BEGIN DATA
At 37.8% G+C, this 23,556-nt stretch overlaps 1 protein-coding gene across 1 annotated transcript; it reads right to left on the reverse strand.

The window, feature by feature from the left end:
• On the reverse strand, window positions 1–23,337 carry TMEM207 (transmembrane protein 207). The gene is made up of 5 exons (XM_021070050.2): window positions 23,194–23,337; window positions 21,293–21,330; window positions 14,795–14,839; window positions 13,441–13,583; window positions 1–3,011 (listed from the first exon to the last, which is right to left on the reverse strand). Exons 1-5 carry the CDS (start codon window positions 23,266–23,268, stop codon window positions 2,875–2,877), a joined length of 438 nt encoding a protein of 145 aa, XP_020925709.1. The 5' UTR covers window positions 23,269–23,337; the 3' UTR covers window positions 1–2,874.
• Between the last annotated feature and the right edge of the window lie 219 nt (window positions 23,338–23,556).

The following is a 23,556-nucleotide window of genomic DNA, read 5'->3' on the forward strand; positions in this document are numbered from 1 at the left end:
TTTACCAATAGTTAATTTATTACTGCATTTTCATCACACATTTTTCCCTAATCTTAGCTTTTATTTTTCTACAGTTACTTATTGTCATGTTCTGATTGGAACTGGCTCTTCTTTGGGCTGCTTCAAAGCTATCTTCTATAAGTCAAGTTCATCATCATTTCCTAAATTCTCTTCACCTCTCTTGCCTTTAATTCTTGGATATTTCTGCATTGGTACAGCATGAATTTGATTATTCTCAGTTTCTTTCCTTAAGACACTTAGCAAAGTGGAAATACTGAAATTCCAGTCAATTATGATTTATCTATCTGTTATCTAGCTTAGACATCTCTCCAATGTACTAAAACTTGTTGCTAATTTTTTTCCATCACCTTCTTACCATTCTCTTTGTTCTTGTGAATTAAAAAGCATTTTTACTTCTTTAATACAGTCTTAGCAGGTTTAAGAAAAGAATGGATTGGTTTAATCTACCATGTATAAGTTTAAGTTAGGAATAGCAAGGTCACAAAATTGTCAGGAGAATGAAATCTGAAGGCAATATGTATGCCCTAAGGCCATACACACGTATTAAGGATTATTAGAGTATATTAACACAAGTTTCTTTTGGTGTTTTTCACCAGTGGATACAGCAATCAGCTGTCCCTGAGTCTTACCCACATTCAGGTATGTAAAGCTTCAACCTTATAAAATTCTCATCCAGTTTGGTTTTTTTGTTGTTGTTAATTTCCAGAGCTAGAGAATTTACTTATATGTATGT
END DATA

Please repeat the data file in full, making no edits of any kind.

At 37.8% G+C, this 23,556-nt stretch overlaps 1 protein-coding gene across 1 annotated transcript; it reads right to left on the reverse strand.

The window, feature by feature from the left end:
• On the reverse strand, window positions 1–23,337 carry TMEM207 (transmembrane protein 207). The gene is made up of 5 exons (XM_021070050.2): window positions 23,194–23,337; window positions 21,293–21,330; window positions 14,795–14,839; window positions 13,441–13,583; window positions 1–3,011 (listed from the first exon to the last, which is right to left on the reverse strand). Exons 1-5 carry the CDS (start codon window positions 23,266–23,268, stop codon window positions 2,875–2,877), a joined length of 438 nt encoding a protein of 145 aa, XP_020925709.1. The 5' UTR covers window positions 23,269–23,337; the 3' UTR covers window positions 1–2,874.
• Between the last annotated feature and the right edge of the window lie 219 nt (window positions 23,338–23,556).

The following is a 23,556-nucleotide window of genomic DNA, read 5'->3' on the forward strand; positions in this document are numbered from 1 at the left end:
TTTACCAATAGTTAATTTATTACTGCATTTTCATCACACATTTTTCCCTAATCTTAGCTTTTATTTTTCTACAGTTACTTATTGTCATGTTCTGATTGGAACTGGCTCTTCTTTGGGCTGCTTCAAAGCTATCTTCTATAAGTCAAGTTCATCATCATTTCCTAAATTCTCTTCACCTCTCTTGCCTTTAATTCTTGGATATTTCTGCATTGGTACAGCATGAATTTGATTATTCTCAGTTTCTTTCCTTAAGACACTTAGCAAAGTGGAAATACTGAAATTCCAGTCAATTATGATTTATCTATCTGTTATCTAGCTTAGACATCTCTCCAATGTACTAAAACTTGTTGCTAATTTTTTTCCATCACCTTCTTACCATTCTCTTTGTTCTTGTGAATTAAAAAGCATTTTTACTTCTTTAATACAGTCTTAGCAGGTTTAAGAAAAGAATGGATTGGTTTAATCTACCATGTATAAGTTTAAGTTAGGAATAGCAAGGTCACAAAATTGTCAGGAGAATGAAATCTGAAGGCAATATGTATGCCCTAAGGCCATACACACGTATTAAGGATTATTAGAGTATATTAACACAAGTTTCTTTTGGTGTTTTTCACCAGTGGATACAGCAATCAGCTGTCCCTGAGTCTTACCCACATTCAGGTATGTAAAGCTTCAACCTTATAAAATTCTCATCCAGTTTGGTTTTTTTGTTGTTGTTAATTTCCAGAGCTAGAGAATTTACTTATATGTATGT